The Mahabharata of Krishna-Dwaipayana Vyasa, Volume 2 eBook

This eBook from the Gutenberg Project consists of approximately 2,393 pages of information about The Mahabharata of Krishna-Dwaipayana Vyasa, Volume 2.
son in battle, the divisions of thy army and of the foe, O Bharata, became mingled with one another.  Tremendous was the din, O Bharata, that arose there of those warriors burning with rage and rushing against each other.  And it was heard on all sides, O king.  With the blare of conchs and the leonine shouts of the soldiers, the uproar became awful.  The splendour, equal to that of either the Sun or the Moon, of bracelets and diadems of all the heroic kings, became dimmed.  And the dust that rose looked like a cloud, the flash of bright weapons constituting its lightning.  And the twang of bows, the whiz of arrows, the blare of conchs, the loud beat of drums, and the rattle of cars, of both the armies, constituted the fierce roar of those clouds.  And the welkin, over the field of battle, in consequence of the bearded darts, the javelins, the swords and showers of arrows of both armies, was darkened.  And car-warriors, and horsemen felled horsemen, in that dreadful battle.  And elephants killed elephants, and foot-soldiers slew foot-soldiers.  And the battle that took place there for Bhishma’s sake, between the Kurus and the Pandavas, O tiger among men, was fierce in the extreme, like that between two hawks for a piece of flesh.  Engaged in battle, that encounter between those combatants desirous of slaughtering and vanquishing one another, was extremely dreadful.”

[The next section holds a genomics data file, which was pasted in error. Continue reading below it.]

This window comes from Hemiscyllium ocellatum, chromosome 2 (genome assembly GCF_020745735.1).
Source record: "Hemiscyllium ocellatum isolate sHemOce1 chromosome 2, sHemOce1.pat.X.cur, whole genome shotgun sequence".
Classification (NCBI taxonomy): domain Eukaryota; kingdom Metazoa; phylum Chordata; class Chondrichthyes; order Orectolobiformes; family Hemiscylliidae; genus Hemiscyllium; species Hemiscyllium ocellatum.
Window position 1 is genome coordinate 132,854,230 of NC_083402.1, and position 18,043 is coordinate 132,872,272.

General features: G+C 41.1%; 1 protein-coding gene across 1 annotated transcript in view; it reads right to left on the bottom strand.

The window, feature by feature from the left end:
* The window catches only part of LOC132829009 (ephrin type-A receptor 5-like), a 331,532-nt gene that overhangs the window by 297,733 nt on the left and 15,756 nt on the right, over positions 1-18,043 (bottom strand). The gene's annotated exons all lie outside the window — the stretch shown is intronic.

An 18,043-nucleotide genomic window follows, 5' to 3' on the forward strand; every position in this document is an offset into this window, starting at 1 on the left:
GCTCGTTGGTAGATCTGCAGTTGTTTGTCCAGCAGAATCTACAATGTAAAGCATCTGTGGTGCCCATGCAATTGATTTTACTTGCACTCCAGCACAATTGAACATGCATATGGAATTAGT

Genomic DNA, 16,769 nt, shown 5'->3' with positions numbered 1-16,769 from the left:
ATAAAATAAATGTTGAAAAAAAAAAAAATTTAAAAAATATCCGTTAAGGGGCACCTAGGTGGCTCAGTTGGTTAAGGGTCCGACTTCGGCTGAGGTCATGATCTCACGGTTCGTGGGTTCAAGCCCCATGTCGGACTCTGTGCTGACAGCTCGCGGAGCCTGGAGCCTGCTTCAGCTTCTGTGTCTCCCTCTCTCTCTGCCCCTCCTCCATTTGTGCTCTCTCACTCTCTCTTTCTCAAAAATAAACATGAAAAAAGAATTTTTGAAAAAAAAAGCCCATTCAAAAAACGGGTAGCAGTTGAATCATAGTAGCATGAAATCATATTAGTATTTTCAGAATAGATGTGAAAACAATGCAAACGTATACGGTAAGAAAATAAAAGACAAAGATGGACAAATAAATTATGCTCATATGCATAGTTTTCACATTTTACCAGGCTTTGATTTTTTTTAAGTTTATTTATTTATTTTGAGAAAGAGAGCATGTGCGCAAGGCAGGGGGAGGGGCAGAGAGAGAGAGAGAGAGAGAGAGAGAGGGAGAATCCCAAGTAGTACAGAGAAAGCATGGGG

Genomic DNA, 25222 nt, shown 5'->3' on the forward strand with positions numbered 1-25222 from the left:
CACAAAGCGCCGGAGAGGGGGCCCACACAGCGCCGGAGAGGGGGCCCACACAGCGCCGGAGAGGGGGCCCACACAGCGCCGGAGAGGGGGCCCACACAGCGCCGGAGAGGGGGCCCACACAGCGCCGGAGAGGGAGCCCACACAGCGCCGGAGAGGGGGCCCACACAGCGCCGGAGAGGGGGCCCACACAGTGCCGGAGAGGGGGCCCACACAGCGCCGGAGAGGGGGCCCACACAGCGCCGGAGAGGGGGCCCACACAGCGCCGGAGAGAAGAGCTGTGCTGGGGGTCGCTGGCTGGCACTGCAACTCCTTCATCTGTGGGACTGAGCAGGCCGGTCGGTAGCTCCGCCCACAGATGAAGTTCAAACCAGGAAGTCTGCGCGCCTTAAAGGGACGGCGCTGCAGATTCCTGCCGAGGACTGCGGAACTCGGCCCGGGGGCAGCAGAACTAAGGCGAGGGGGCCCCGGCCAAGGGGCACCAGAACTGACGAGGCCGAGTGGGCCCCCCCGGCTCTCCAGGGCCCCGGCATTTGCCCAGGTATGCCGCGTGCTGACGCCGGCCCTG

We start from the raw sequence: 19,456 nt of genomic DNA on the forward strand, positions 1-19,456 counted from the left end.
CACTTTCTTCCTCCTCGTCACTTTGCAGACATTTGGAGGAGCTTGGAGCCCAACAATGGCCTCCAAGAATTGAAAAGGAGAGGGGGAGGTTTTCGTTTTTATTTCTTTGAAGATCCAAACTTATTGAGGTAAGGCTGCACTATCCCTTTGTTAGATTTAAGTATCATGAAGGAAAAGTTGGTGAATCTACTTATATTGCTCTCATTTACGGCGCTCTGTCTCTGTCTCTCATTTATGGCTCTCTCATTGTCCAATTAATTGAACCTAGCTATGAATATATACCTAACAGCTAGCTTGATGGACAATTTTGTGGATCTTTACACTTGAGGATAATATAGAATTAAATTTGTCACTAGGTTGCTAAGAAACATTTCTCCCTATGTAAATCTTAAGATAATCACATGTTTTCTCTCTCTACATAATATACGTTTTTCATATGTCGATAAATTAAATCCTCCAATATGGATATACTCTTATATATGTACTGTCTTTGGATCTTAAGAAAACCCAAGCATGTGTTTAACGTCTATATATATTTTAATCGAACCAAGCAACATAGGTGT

Sanjaya said, “Abhimanyu, O king, displaying his prowess for the sake of Bhishma, fought with thy son who was supported by a large force.  Then Duryodhana, excited with wrath, struck Abhimanyu in the chest with rune straight arrows, and once more with three.  Then in that battle, Arjuna’s son, inflamed with wrath, hurled at Duryodhana’s car a terrible dart resembling the rod of Death himself.  Thy son, however, that mighty car-warrior, O king, with a broad-headed arrow of great sharpness, cut off in twain that dart of terrible force coursing towards him with great speed.  Beholding that dart of his drop down on the earth, Arjuna’s wrathful son pierced Duryodhana with three shafts in his arms and chest.  And once more, O Chief of the Bharatas, that mighty car-warrior of Bharata’s race struck the Kuru king with ten fierce shafts in the centre of his chest.  And the battle, O Bharata, that took place between those two heroes, viz., Subhadra’s son, and that bull of Kuru’s race, the former fighting for compassing Bhishma’s death and the latter for Arjuna’s defeat, was fierce and interesting to behold, and gratifying to the senses, and was applauded by all the kings.  That bull among Brahmanas and chastiser of foes, viz., the son of Drona, excited with wrath in that battle, forcibly struck Satyaki in the chest with fierce arrow.  The grandson of Sini also, that hero of immeasurable soul, struck the preceptor’s son in every vital limbs with nine shafts winged with the feathers of the Kanka bird.  Aswatthaman then, in that battle, struck

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The Mahabharata of Krishna-Dwaipayana Vyasa, Volume 2 from Project Gutenberg. Public domain.
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